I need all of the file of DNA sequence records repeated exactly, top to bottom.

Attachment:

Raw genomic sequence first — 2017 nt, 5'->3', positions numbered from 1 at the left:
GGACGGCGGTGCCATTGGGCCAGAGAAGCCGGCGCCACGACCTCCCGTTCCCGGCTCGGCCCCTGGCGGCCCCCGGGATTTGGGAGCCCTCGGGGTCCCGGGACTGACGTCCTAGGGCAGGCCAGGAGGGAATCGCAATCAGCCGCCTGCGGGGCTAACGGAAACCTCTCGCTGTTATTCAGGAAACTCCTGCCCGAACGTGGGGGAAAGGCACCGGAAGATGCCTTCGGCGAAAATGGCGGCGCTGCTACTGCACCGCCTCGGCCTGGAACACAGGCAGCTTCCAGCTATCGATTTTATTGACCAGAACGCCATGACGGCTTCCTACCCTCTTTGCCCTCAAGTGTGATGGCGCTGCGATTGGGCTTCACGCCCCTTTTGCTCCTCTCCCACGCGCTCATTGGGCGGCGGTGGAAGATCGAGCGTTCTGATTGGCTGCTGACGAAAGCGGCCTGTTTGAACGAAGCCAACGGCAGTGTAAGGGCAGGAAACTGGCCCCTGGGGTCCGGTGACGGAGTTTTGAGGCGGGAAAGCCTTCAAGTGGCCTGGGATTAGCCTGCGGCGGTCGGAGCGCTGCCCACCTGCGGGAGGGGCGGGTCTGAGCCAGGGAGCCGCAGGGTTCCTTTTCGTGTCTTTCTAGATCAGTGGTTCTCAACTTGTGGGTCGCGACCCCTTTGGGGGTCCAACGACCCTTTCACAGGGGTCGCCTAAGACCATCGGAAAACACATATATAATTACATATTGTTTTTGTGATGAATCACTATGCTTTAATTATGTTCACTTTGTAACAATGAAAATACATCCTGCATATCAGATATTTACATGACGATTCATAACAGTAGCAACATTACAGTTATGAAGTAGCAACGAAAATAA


Raw genomic sequence first — 2017 nt, 5'->3', positions numbered from 1 at the left:
GGACGGCGGTGCCATTGGGCCAGAGAAGCCGGCGCCACGACCTCCCGTTCCCGGCTCGGCCCCTGGCGGCCCCCGGGATTTGGGAGCCCTCGGGGTCCCGGGACTGACGTCCTAGGGCAGGCCAGGAGGGAATCGCAATCAGCCGCCTGCGGGGCTAACGGAAACCTCTCGCTGTTATTCAGGAAACTCCTGCCCGAACGTGGGGGAAAGGCACCGGAAGATGCCTTCGGCGAAAATGGCGGCGCTGCTACTGCACCGCCTCGGCCTGGAACACAGGCAGCTTCCAGCTATCGATTTTATTGACCAGAACGCCATGACGGCTTCCTACCCTCTTTGCCCTCAAGTGTGATGGCGCTGCGATTGGGCTTCACGCCCCTTTTGCTCCTCTCCCACGCGCTCATTGGGCGGCGGTGGAAGATCGAGCGTTCTGATTGGCTGCTGACGAAAGCGGCCTGTTTGAACGAAGCCAACGGCAGTGTAAGGGCAGGAAACTGGCCCCTGGGGTCCGGTGACGGAGTTTTGAGGCGGGAAAGCCTTCAAGTGGCCTGGGATTAGCCTGCGGCGGTCGGAGCGCTGCCCACCTGCGGGAGGGGCGGGTCTGAGCCAGGGAGCCGCAGGGTTCCTTTTCGTGTCTTTCTAGATCAGTGGTTCTCAACTTGTGGGTCGCGACCCCTTTGGGGGTCCAACGACCCTTTCACAGGGGTCGCCTAAGACCATCGGAAAACACATATATAATTACATATTGTTTTTGTGATGAATCACTATGCTTTAATTATGTTCACTTTGTAACAATGAAAATACATCCTGCATATCAGATATTTACATGACGATTCATAACAGTAGCAACATTACAGTTATGAAGTAGCAACGAAAATAA